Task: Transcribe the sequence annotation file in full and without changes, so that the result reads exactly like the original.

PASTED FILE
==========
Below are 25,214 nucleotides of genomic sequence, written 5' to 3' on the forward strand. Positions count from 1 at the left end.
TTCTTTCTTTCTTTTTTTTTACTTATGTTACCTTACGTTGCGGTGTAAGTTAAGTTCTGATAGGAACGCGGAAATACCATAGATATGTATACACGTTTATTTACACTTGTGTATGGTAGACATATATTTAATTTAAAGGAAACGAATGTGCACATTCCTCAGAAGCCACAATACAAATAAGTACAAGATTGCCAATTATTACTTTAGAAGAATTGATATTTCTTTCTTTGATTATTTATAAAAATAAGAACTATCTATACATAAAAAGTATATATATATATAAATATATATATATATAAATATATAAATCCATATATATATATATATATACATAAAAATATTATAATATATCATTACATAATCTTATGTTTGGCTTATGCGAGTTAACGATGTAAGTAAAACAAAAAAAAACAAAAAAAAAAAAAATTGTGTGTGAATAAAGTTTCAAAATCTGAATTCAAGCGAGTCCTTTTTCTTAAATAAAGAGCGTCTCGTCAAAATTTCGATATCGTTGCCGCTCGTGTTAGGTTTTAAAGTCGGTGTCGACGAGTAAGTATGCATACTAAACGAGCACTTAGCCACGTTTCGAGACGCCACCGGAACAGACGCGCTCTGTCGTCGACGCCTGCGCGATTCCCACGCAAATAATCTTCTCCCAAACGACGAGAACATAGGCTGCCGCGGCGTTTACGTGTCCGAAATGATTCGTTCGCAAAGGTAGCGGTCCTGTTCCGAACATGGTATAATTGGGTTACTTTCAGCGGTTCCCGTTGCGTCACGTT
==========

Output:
Below are 25,214 nucleotides of genomic sequence, written 5' to 3' on the forward strand. Positions count from 1 at the left end.
TTCTTTCTTTCTTTTTTTTTACTTATGTTACCTTACGTTGCGGTGTAAGTTAAGTTCTGATAGGAACGCGGAAATACCATAGATATGTATACACGTTTATTTACACTTGTGTATGGTAGACATATATTTAATTTAAAGGAAACGAATGTGCACATTCCTCAGAAGCCACAATACAAATAAGTACAAGATTGCCAATTATTACTTTAGAAGAATTGATATTTCTTTCTTTGATTATTTATAAAAATAAGAACTATCTATACATAAAAAGTATATATATATATAAATATATATATATATAAATATATAAATCCATATATATATATATATATACATAAAAATATTATAATATATCATTACATAATCTTATGTTTGGCTTATGCGAGTTAACGATGTAAGTAAAACAAAAAAAAACAAAAAAAAAAAAAATTGTGTGTGAATAAAGTTTCAAAATCTGAATTCAAGCGAGTCCTTTTTCTTAAATAAAGAGCGTCTCGTCAAAATTTCGATATCGTTGCCGCTCGTGTTAGGTTTTAAAGTCGGTGTCGACGAGTAAGTATGCATACTAAACGAGCACTTAGCCACGTTTCGAGACGCCACCGGAACAGACGCGCTCTGTCGTCGACGCCTGCGCGATTCCCACGCAAATAATCTTCTCCCAAACGACGAGAACATAGGCTGCCGCGGCGTTTACGTGTCCGAAATGATTCGTTCGCAAAGGTAGCGGTCCTGTTCCGAACATGGTATAATTGGGTTACTTTCAGCGGTTCCCGTTGCGTCACGTT